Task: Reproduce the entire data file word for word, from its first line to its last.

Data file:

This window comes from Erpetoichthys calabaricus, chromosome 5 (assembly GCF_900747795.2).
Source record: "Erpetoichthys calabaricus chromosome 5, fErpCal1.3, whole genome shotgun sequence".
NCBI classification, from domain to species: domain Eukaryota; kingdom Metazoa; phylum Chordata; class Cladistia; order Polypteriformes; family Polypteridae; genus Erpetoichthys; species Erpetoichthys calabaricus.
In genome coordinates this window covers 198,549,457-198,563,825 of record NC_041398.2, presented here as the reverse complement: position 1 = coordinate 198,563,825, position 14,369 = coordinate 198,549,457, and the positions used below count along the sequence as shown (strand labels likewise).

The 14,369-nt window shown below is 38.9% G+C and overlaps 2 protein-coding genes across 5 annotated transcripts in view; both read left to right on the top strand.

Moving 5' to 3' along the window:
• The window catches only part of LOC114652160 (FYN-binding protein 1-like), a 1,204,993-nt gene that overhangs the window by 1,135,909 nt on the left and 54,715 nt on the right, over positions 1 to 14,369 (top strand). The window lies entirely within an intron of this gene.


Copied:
This window comes from Erpetoichthys calabaricus, chromosome 5 (assembly GCF_900747795.2).
Source record: "Erpetoichthys calabaricus chromosome 5, fErpCal1.3, whole genome shotgun sequence".
NCBI classification, from domain to species: domain Eukaryota; kingdom Metazoa; phylum Chordata; class Cladistia; order Polypteriformes; family Polypteridae; genus Erpetoichthys; species Erpetoichthys calabaricus.
In genome coordinates this window covers 198,549,457-198,563,825 of record NC_041398.2, presented here as the reverse complement: position 1 = coordinate 198,563,825, position 14,369 = coordinate 198,549,457, and the positions used below count along the sequence as shown (strand labels likewise).

The 14,369-nt window shown below is 38.9% G+C and overlaps 2 protein-coding genes across 5 annotated transcripts in view; both read left to right on the top strand.

Moving 5' to 3' along the window:
• The window catches only part of LOC114652160 (FYN-binding protein 1-like), a 1,204,993-nt gene that overhangs the window by 1,135,909 nt on the left and 54,715 nt on the right, over positions 1 to 14,369 (top strand). The window lies entirely within an intron of this gene.